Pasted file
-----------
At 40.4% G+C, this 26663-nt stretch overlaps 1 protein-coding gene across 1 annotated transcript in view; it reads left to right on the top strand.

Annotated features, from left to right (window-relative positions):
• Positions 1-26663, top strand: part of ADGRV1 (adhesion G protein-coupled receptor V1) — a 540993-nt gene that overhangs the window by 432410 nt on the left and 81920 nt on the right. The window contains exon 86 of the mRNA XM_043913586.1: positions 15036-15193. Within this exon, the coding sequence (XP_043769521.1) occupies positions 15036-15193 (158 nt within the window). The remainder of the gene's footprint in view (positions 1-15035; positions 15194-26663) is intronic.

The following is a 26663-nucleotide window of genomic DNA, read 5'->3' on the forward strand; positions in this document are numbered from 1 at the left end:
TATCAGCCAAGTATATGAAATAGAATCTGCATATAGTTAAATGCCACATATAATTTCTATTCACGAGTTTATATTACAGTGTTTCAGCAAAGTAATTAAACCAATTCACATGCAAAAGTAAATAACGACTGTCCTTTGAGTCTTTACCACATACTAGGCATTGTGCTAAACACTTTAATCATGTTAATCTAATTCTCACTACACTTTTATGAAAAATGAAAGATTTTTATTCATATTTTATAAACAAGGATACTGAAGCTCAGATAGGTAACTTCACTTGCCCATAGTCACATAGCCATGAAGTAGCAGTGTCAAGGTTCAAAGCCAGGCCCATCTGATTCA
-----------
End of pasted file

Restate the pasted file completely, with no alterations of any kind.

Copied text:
At 40.4% G+C, this 26663-nt stretch overlaps 1 protein-coding gene across 1 annotated transcript in view; it reads left to right on the top strand.

Annotated features, from left to right (window-relative positions):
• Positions 1-26663, top strand: part of ADGRV1 (adhesion G protein-coupled receptor V1) — a 540993-nt gene that overhangs the window by 432410 nt on the left and 81920 nt on the right. The window contains exon 86 of the mRNA XM_043913586.1: positions 15036-15193. Within this exon, the coding sequence (XP_043769521.1) occupies positions 15036-15193 (158 nt within the window). The remainder of the gene's footprint in view (positions 1-15035; positions 15194-26663) is intronic.

The following is a 26663-nucleotide window of genomic DNA, read 5'->3' on the forward strand; positions in this document are numbered from 1 at the left end:
TATCAGCCAAGTATATGAAATAGAATCTGCATATAGTTAAATGCCACATATAATTTCTATTCACGAGTTTATATTACAGTGTTTCAGCAAAGTAATTAAACCAATTCACATGCAAAAGTAAATAACGACTGTCCTTTGAGTCTTTACCACATACTAGGCATTGTGCTAAACACTTTAATCATGTTAATCTAATTCTCACTACACTTTTATGAAAAATGAAAGATTTTTATTCATATTTTATAAACAAGGATACTGAAGCTCAGATAGGTAACTTCACTTGCCCATAGTCACATAGCCATGAAGTAGCAGTGTCAAGGTTCAAAGCCAGGCCCATCTGATTCA